"If the patents were not in place, the discoveries would not lead to aggressive products in the market, since no one will fund a company based on public domain IP."

False. Many companies make generic drugs based on formerly patented drugs. They even make money that way.

Re:Don't corporations pay taxes too? (5)

pq (42856) | more than 13 years ago | (#137326)

If Corporation X payes college Y to do research in Z, not only does the college have more funds to spend, the researchers get to do interesting work.

Bingo: you've nailed the problem exactly. The stuff the researchers get to do is selected by the company. Do you think Monsanto is going to select a project demonstrating the dangers of genetically engineered crops? Do you thing Pfizer is going to finance a study to prove that Americans are over-medicated? When you control the questions that can be asked, you've undermined the very basic idea of unfettered inquiry.

Universities Are Research Empires (3)

jazman_777 (44742) | more than 13 years ago | (#137327)

I studied at a well-known eastern U. What the heck, let's name names, Georgia Tech. It's a corporate research empire. Most profs are spending their time writing proposals and trolling for grants from industry and gov't. The profs are paid on a percentage of the grants they pull in. After a coupla years, that is their only income. And the undergrads are always grumbling about not getting good prof time. For the profs that are good at it (i.e., the entrepeneural types), it's a nice cash cow.

Re:Don't corporations pay taxes too? (1)

underwhelm (53409) | more than 13 years ago | (#137337)

Surely they have a right to see a return on their investment?

I don't remember seeing that in the declaration of independence, so no.

I just invested several hundred dollars in recording equipment, do I have a right to a return on my investment? No.

There is no right to profit. There may be a kernel of truth in what you say, somewhere, but the way you say it ruins your argument.

Re:I don't understand (1)

xphase (56482) | more than 13 years ago | (#137338)

The U.S. is primarily a democracy

The US is a Constitutional Republic, which means that we elect others to make decisions for us within the boundaries of the Constitution. A democracy is where every individual would vote on every issue. There would be not congress if this was a democracy.


Re:I don't understand (1)

xphase (56482) | more than 13 years ago | (#137339)

Well, you got me, I guess you're right, I mean 2 out of 5 is enough to make that definition true. Of course points 3 through 5 are not true in the US, but that's not really my point.

The concept of democracy was developed by the Ancient greeks, Plato, Aristotle, and the like, and their definition is each person has a vote. This definition has been the actual definition of democracy since then, including when the US was formed, well, the actual meaning was that every person could vote, provided that you were white, owned land, weren't a women, and weren't crazy. A pure democracy was considered by the founders of the US, as were many other types of government. They choose a constitutional republic, and every US History/Politics/etc. course I've taken in school(elementary, middle, high school, and University) has identified the US government as a a Constitutional Republic.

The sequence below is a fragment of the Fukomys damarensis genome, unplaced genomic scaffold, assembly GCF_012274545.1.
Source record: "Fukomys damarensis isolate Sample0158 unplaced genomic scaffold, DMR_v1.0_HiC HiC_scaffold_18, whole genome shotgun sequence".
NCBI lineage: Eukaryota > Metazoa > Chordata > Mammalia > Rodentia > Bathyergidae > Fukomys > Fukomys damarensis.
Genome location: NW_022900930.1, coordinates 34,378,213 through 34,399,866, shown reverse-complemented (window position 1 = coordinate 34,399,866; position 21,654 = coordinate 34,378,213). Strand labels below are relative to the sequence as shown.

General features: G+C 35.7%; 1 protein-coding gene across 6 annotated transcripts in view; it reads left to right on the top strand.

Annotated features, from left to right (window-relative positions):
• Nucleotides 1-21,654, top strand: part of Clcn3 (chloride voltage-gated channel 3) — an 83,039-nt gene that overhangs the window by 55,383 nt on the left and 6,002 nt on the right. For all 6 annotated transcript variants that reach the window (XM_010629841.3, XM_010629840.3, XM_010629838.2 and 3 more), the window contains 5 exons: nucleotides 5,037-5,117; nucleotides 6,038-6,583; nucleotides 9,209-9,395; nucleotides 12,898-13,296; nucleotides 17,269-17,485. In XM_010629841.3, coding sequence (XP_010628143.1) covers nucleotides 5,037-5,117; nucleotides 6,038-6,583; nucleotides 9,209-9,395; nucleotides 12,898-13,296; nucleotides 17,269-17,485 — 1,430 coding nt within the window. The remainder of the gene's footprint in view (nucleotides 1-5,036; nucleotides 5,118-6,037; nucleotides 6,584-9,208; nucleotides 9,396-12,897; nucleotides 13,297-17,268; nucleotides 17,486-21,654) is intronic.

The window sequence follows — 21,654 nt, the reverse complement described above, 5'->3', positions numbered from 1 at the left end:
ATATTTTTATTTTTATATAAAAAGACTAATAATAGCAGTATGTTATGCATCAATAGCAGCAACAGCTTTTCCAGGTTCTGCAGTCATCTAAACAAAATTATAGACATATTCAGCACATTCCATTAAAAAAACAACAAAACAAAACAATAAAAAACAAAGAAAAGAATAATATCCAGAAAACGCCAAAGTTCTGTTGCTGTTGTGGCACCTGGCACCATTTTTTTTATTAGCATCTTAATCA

So pardon me if I don't agree with, because as we all know books/dictionaries/the internet/all other published works are right 100% of the time.


Re:I don't understand (1)

meepzorb (61992) | more than 13 years ago | (#137340)

We dont have federal referenda in the US. At the federal level it's a pure republic, not a democracy. Little town meetings dont usually concern themselves with the side effects of corporate power abuse (at least not directly).

The East India Company was hardly a shining example of benevolent corporate power: The British, ever creative, basically formed the organization to implement their conquest of India in the 1600s: Very mercantilist actually.

The EIC is not generally regarded as having led to any scientific progress, it was a trade and plunder operation, so I'm not sure why you mention it here.


Re:I don't understand (5)

meepzorb (61992) | more than 13 years ago | (#137341)

Well (1) The U.S isnt a democracy, it's a Republic and (2) the modern limited-liability corporation as legal construct didnt exist until the mid-1800s: The Founders were mercantilists who tended to be suspicious of any accumlation of power, public or private.

Without ARPAnet (gov't funded research), TCP/IP (gov't funded research), small cheap microprocessors (gov't funded research), or the web, for that matter (Berners-Lee was on a project paid for by supercollider funds... surprise surprise, gov't funded research) there'd be no Slashdot, either.

Corporations are useful constructs for production and the accumulation of wealth. Once they leave that realm and begin interfering with culture, politics, technology and science, they have overstepped their bounds and are an obstacle to progress.